So what does the past 24 hours mean?
For families affected by this report they are at a complete disadvantage.
They sit with the burden of having to do the right thing by their murdered loved ones. This often raises difficult choices.
For victims of state violence the choices are horrendous.
And what makes it particularly horrendous is that there is nothing to replace this process.
Do you recognise how awful this process is, how flawed this process is, how irreparable this process is and disengage?
The answer may, especially if you have no confidence in the process, seem an easy yes.
But if you have made the leap and engaged in a process, brought your heart soul and memories to that process and the individuals you have met in that process have made promises to you, then that choice is not simple. Many relatives have been traumatised, hurt, and are understandably angry. It is an emotional roller-coaster.
It can only be supported if another appropriate and compliant process is put in place. And that is where the rest of us have a responsibility.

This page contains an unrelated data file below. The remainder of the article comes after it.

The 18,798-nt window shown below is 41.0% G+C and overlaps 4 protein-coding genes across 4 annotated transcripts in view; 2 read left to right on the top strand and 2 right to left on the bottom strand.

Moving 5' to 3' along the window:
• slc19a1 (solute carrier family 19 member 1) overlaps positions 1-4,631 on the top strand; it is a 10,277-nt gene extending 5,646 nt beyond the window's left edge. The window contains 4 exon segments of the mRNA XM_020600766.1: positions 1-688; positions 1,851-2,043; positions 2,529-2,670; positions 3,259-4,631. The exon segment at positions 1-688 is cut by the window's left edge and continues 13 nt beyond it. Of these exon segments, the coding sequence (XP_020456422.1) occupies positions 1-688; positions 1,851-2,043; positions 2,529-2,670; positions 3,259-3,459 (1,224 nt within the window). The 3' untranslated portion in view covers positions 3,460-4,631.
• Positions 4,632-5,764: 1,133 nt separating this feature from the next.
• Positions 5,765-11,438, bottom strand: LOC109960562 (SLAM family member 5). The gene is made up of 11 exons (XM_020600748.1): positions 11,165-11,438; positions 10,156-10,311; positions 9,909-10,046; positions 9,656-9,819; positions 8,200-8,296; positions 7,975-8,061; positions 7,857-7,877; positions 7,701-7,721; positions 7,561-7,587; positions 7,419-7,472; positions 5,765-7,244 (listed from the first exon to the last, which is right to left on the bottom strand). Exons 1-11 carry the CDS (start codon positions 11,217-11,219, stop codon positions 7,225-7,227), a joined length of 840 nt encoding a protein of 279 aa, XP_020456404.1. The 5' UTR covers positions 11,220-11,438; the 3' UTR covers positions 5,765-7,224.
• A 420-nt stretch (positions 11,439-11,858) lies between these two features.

We cannot leave families in this type of distress, with this type of Hobson’s choice.
All of us need to put our shoulders to the wheel and find a way through this.
David Forde this morning, saying there is no option other than an un-compliant and unacceptable option of getting the state to investigate itself, is simply not good enough.
He could call for talks today on devising a compliant mechanism.
The absolutely scandalous silence of the British Secretary of State and Irish Minister for Foreign Affairs abandoning citizens, is beyond not good enough, when they have the power to call all party talks today on Dealing with the Past.
NGOs must work together to demand that these obligations are lived up to.
It is past time and the distress is real, present and urgent.
Not good enough people – not one bit good enough.